The base social unit was the extended family of the patriarchal or agnati-cio type. The group is made up of relatives to whom clients or dependents can join, and they express their overall structures in terms of kinship, which are defined through common ancestors, real or fictitious, who are considered related to each other. Its head is the father, around whom are grouped, in an economic unit, his male descendants, their wives and their progeny, in fact forming several nuclear families living together. The tendency to inbreeding is very strong. The filiation is defined through the men, and the woman joins the husband’s family. This structure with male hegemony, is linked to the submission and cloistering of women, a trait ingrained since before Islam.
Thus, men were primarily responsible for taking care of the land or livestock, while women took care of cooking, cleaning and raising children, but also helped in the fields or with the herds. Responsibility for relations with the outside world formally rested with men. The land property belonged to the men and they bequeathed it to their male children. The women of the family were under the protection of men, and in pre-Islamic times the man had the right of life or death over the woman. a) Particularities in Bedouin society. In Be-duin society, the social unit is the group, not the individual. The group is held together externally by the need for self-defense against the dangers of desert life, and internally by the blood ties of male line descent, which is the basic social bond.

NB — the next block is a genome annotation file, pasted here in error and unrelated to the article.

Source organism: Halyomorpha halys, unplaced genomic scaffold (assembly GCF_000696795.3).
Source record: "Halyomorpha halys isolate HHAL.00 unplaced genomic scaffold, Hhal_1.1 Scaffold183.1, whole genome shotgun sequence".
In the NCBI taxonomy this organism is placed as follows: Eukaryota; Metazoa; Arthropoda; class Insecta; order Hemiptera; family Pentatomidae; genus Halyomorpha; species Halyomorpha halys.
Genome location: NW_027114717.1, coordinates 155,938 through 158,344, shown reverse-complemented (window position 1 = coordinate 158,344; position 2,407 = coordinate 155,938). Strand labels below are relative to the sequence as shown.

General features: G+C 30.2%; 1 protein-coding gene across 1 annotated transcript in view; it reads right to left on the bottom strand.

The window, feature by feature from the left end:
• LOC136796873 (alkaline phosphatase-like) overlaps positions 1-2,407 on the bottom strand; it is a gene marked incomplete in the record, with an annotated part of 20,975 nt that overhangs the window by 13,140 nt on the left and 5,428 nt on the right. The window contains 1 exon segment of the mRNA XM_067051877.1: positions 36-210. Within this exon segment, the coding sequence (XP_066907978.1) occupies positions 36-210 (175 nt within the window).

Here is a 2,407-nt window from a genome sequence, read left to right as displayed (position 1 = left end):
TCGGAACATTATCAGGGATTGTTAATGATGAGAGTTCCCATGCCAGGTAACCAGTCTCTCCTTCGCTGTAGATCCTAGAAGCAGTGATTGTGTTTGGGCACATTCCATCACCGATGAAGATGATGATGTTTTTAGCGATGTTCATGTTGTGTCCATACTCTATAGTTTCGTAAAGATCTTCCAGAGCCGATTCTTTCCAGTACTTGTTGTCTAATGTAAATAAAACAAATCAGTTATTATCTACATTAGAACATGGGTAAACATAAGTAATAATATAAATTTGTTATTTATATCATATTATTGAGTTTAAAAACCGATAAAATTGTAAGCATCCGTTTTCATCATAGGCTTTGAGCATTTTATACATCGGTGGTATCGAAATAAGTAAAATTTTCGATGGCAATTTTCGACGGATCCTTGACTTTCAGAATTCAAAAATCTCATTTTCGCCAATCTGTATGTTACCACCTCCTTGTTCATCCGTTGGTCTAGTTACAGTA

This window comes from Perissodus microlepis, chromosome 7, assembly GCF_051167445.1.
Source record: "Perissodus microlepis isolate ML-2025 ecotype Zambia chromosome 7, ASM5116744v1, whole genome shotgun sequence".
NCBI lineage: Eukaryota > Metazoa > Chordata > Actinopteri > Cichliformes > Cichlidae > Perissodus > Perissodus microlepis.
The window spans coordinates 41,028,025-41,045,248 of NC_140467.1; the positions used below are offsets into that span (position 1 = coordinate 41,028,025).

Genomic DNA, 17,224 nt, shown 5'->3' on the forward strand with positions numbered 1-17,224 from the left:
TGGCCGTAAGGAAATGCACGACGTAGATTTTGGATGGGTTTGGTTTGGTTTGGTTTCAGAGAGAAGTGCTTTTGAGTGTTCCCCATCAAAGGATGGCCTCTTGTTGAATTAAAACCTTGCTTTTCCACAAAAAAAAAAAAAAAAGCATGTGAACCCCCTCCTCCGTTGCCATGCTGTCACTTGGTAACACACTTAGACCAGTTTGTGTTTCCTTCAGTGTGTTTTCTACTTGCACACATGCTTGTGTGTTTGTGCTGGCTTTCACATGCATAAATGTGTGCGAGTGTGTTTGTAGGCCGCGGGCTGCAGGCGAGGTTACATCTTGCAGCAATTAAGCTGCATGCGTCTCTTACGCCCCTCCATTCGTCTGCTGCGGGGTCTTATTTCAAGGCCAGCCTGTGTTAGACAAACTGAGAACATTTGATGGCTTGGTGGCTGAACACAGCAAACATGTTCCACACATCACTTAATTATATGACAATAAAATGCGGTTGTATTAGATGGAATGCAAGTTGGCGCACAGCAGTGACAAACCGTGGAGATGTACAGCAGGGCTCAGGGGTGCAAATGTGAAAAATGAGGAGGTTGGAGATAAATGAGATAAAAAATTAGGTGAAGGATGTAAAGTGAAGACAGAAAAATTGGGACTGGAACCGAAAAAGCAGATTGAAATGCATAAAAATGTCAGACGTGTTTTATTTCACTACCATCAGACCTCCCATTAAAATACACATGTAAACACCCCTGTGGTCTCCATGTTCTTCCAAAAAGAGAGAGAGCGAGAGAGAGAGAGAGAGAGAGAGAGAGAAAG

The tribe is a complex extension of the family unit; Each tent represents a family, and the members of a camp constitute a clan, and a number of related clans grouped together, form a tribe. They live in goat or camel hair tents, in each tent a family. The boss’s tent is placed in the center and those of the married sons on the right and left; Then the other relatives follow, and then that of the servants. They were not subject to a stable power of coercion, but to the leadership of the men who belonged to the families around which the tribes gathered, for a certain time, who expressed their cohesion and fidelity in the language of the lineage. common The leader of the tribe was the sheikh, and his function was to arbitrate rather than command; he did not possess coercive powers that were abominable to the nomadic Arab society. This sheikh was chosen by the elders of the tribe, usually from among the members of a single family, a kind of sheikh’s house, known as the Ahí albayt.
The conditions of access to citizenship in the UAE are very strict. Paternity prevails, and only children of Emirati parents can obtain citizenship by birth. Emirati women married to foreigners do not have the right to transmit their nationality. When these children are prevented from obtaining the nationality of their parents, they become stateless and are vulnerable to numerous violations of their rights. However, since February 19, 2012, the situation has improved and these children can apply for citizenship when they turn eighteen. Although this measure tends to reduce inequalities between men and women, the situation is far from ideal, as many minors remain unprotected in childhood.
According to official statistics, the legal age of marriage in the UAE is 18, and the median age for women is 24. However, despite the lack of current and accurate data, there are concerns that the child marriage remains a prevalent practice in the UAE. In 2001, UNICEF estimated, in its report on early marriages, that 55% of women under the age of 20 were already married.